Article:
Europe

French candidate Macron focuses his attacks on Le Pen

  • Independent centrist presidential candidate Emmanuel Macron reacts after his speech during a campaign meeting in Marseille, southern France, Saturday, April, 1, 2017. The two-round presidential election is set for April 23 and May 7. (AP Photo/Claude Paris)

    Independent centrist presidential candidate Emmanuel Macron reacts after his speech during a campaign meeting in Marseille, southern France, Saturday, April, 1, 2017. The two-round presidential election is set for April 23 and May 7. (AP Photo/Claude Paris)  (The Associated Press)

  • Independent centrist presidential candidate Emmanuel Macron gestures as he delivers a speech during a campaign meeting in Marseille, southern France, Saturday, April, 1, 2017.  The two-round presidential election is set for April 23 and May 7. (AP Photo/Claude Paris)

    Independent centrist presidential candidate Emmanuel Macron gestures as he delivers a speech during a campaign meeting in Marseille, southern France, Saturday, April, 1, 2017. The two-round presidential election is set for April 23 and May 7. (AP Photo/Claude Paris)  (The Associated Press)

  • Brigitte Macron wife of the Independent centrist presidential candidate Emmanuel Macron attends a campaign meeting in Marseille, southern France, Saturday, April 1, 2017. The two-round presidential election is set for April 23 and May 7. (AP Photo/Claude Paris)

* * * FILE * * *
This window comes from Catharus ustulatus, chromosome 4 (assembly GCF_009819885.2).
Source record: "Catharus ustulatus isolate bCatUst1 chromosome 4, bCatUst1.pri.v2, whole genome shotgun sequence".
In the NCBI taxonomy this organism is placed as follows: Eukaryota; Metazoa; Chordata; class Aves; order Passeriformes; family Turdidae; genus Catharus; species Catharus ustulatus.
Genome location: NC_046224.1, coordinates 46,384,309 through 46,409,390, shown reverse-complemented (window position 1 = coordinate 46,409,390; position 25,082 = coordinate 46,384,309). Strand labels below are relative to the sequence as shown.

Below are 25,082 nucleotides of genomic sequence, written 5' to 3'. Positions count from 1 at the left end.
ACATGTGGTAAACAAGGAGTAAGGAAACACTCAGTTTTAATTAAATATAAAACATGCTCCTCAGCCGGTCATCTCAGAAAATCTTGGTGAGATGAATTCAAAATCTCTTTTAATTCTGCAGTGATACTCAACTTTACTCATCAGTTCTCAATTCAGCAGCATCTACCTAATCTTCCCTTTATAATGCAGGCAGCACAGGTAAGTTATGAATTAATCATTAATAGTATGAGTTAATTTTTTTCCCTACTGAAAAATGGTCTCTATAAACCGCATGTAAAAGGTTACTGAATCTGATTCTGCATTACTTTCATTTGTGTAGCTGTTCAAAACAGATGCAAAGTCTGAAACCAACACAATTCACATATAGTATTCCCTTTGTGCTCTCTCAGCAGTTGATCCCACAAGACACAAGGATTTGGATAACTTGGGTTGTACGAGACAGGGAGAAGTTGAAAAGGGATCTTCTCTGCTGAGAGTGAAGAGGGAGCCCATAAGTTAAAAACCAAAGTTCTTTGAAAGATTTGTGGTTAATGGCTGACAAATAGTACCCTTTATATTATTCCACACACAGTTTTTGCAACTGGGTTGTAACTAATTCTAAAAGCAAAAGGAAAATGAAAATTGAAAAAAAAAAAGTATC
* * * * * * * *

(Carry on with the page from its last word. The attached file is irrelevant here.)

Brigitte Macron wife of the Independent centrist presidential candidate Emmanuel Macron attends a campaign meeting in Marseille, southern France, Saturday, April 1, 2017. The two-round presidential election is set for April 23 and May 7. (AP Photo/Claude Paris)  (The Associated Press)

Three weeks before France's presidential election, independent centrist candidate Emmanuel Macron has focused his attacks on Marine Le Pen, whom he described as his main opponent, and on her party, the far-right National Front, which he accused of being "the party of hatred."

Polls suggest Macron and far-right leader Le Pen are now the two top contenders in the presidential race. The two top vote-getters on April 23 compete in the runoff on May 7.

Speaking before thousands of followers in the southern city of Marseille, Macron vowed Saturday to "chase away" Le Pen's party "far from this campaign, far from the country" and with it "all those who make us so ashamed."

Macron insisted there is little time left. He said "three weeks is tomorrow."